Gilford Public Library

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Gilford Public Library

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Magnificent Maples

by Wendy-Oellers-Fulmer, 10/20/21

Nature Corner: Magnificent Maples
By Wendy Oellers-Fulmer
Maple trees are renowned for their beautiful colors in Autumn, but why do Maples have such a range, from brilliant red to orange, yellow and brown, even on the same tree? The pigments that color leaves are: chlorophyll (green), xanthophylls (yellow), carotenoid (orange and brown), anthocyanin (red). In the Fall, with shorter daylight hours and colder nights, the chlorophyll fades allowing those reds, yellows and oranges to emerge at different times.
The brilliant reds in Maple leaves comes from anthocyanin which protects the leaves from disease and drought and also repairs leaf damage. During Fall, the leaf stems of deciduous trees begin to close their connection with the branches, but surprisingly in Maples, the anthocyanin is increased. Scientists have wondered why this happens when the leaves are ready to fall.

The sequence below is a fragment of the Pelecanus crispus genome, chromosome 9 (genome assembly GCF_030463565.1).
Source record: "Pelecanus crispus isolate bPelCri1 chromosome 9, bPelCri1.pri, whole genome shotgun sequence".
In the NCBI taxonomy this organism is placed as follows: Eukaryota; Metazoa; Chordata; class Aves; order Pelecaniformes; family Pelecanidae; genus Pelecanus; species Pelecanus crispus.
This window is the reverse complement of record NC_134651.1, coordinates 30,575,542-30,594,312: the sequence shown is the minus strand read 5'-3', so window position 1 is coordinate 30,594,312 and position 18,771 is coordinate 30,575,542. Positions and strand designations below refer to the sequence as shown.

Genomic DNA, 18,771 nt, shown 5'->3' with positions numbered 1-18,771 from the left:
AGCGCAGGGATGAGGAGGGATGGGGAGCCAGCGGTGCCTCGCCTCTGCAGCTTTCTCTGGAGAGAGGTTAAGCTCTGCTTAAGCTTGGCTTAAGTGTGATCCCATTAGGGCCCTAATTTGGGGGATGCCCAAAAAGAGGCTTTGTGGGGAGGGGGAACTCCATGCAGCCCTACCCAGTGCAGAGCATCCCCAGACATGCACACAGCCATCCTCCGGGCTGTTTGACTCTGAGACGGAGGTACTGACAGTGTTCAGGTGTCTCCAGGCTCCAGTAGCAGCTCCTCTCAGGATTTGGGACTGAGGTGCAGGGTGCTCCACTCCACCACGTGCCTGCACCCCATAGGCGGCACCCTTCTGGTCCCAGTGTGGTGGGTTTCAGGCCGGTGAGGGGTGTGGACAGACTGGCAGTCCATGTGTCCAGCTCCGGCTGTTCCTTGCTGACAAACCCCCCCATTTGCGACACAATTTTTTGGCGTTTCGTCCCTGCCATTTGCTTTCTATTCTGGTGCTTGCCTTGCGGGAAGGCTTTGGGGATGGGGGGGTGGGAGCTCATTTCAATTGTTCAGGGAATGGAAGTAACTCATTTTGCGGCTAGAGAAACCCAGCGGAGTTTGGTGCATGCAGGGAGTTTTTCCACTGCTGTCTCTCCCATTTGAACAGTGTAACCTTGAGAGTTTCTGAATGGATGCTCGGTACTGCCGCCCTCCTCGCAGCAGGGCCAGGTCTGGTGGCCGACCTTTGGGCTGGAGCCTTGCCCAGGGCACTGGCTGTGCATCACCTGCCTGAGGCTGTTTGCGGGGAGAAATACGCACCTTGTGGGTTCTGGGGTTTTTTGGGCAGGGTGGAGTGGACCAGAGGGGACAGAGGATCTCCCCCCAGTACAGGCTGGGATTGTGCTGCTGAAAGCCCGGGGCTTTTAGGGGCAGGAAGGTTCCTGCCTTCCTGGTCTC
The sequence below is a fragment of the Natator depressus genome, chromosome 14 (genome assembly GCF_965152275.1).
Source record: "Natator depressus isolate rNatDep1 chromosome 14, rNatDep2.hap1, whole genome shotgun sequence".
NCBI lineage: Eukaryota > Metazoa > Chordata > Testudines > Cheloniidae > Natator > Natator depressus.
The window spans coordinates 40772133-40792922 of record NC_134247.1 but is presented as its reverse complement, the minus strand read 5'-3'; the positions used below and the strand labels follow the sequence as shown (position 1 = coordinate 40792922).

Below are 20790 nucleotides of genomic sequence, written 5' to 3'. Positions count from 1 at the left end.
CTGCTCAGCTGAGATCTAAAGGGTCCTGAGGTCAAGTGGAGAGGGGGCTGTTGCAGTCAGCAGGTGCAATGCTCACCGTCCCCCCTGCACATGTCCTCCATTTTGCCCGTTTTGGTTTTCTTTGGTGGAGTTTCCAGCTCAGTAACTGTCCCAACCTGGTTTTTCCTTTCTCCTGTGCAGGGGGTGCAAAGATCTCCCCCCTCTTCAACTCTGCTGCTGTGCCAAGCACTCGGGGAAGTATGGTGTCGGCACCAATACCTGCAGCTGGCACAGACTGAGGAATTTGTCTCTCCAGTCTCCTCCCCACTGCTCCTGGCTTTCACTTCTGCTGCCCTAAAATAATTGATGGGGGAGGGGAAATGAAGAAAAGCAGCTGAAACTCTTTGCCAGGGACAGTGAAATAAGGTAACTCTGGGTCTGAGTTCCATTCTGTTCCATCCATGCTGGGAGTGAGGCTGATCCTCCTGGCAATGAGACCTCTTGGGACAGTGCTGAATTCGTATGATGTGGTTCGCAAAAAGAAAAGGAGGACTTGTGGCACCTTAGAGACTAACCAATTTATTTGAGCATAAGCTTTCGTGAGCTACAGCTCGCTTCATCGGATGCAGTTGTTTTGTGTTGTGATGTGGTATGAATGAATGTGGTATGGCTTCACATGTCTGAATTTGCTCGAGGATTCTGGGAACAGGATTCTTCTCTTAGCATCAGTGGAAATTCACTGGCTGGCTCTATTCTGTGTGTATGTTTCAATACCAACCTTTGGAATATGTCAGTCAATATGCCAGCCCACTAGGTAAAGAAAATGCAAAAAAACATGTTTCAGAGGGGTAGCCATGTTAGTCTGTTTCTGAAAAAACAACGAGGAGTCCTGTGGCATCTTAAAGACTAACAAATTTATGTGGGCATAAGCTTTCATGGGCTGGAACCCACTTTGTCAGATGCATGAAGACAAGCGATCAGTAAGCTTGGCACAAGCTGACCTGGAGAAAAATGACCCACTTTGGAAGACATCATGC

One theory is the anthocyanin, in longer lasting red leaves, provide frost protection and more sugar and nitrogen before the leaves fall. Another theory is the anthocyanin, from the fallen leaves around a tree's base, helps to protect it by keeping other plants from rooting. In any case, the beauty is fleeting, so head outdoors and savor it while it lasts.
For more information:

Nature Corner: Wake Up and Hear the Music

by Wendy Oellers-Fulmer, 4/6/2021